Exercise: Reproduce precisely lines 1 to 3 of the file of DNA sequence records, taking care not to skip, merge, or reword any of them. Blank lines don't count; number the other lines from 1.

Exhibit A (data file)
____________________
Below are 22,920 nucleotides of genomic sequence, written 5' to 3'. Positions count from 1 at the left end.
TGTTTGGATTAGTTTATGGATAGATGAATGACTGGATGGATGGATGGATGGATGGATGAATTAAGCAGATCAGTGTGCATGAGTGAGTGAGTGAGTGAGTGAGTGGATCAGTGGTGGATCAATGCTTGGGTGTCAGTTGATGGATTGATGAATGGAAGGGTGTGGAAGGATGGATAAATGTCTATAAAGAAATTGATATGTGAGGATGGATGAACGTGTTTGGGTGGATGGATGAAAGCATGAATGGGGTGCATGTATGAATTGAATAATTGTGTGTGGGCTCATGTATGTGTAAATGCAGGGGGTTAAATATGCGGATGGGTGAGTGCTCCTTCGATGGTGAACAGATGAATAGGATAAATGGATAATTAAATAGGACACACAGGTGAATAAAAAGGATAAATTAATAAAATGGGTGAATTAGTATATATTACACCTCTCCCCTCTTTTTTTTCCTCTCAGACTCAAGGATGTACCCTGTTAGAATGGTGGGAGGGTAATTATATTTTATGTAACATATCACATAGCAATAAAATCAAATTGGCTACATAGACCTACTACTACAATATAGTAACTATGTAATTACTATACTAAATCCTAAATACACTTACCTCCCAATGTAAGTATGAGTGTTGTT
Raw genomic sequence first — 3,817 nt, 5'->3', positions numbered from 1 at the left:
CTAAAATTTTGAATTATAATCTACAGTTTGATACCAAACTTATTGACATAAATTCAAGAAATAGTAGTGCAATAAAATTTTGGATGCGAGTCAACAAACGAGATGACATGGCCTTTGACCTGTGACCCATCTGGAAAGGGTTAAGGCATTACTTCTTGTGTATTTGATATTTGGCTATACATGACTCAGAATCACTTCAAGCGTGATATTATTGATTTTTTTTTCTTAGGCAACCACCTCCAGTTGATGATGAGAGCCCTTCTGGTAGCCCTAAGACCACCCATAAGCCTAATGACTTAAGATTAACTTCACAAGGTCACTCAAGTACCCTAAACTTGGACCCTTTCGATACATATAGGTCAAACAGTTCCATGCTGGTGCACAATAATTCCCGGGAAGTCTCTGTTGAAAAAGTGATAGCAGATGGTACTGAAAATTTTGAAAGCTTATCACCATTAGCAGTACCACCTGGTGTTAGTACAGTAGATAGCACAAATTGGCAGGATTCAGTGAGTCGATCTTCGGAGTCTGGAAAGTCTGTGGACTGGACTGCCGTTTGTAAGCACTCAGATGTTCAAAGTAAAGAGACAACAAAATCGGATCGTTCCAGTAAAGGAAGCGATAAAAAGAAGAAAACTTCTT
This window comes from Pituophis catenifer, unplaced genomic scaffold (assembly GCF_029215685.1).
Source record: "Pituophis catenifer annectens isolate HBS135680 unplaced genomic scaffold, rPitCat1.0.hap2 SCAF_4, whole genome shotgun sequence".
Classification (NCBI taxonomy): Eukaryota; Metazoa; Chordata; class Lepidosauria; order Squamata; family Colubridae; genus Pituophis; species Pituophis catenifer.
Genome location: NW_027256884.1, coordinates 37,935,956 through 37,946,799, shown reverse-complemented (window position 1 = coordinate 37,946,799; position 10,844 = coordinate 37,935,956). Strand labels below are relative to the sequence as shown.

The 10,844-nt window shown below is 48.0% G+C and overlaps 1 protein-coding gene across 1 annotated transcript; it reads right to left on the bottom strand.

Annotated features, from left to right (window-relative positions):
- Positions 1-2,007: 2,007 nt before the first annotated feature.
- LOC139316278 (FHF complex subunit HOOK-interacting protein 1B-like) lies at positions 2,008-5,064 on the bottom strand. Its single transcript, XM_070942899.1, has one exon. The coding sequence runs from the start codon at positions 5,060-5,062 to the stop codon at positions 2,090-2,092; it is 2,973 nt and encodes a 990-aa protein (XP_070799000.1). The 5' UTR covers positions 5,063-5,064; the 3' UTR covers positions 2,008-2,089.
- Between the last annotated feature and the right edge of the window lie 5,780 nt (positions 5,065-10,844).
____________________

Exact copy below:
Below are 22,920 nucleotides of genomic sequence, written 5' to 3'. Positions count from 1 at the left end.
TGTTTGGATTAGTTTATGGATAGATGAATGACTGGATGGATGGATGGATGGATGGATGAATTAAGCAGATCAGTGTGCATGAGTGAGTGAGTGAGTGAGTGAGTGGATCAGTGGTGGATCAATGCTTGGGTGTCAGTTGATGGATTGATGAATGGAAGGGTGTGGAAGGATGGATAAATGTCTATAAAGAAATTGATATGTGAGGATGGATGAACGTGTTTGGGTGGATGGATGAAAGCATGAATGGGGTGCATGTATGAATTGAATAATTGTGTGTGGGCTCATGTATGTGTAAATGCAGGGGGTTAAATATGCGGATGGGTGAGTGCTCCTTCGATGGTGAACAGATGAATAGGATAAATGGATAATTAAATAGGACACACAGGTGAATAAAAAGGATAAATTAATAAAATGGGTGAATTAGTATATATTACACCTCTCCCCTCTTTTTTTTCCTCTCAGACTCAAGGATGTACCCTGTTAGAATGGTGGGAGGGTAATTATATTTTATGTAACATATCACATAGCAATAAAATCAAATTGGCTACATAGACCTACTACTACAATATAGTAACTATGTAATTACTATACTAAATCCTAAATACACTTACCTCCCAATGTAAGTATGAGTGTTGTT
Raw genomic sequence first — 3,817 nt, 5'->3', positions numbered from 1 at the left: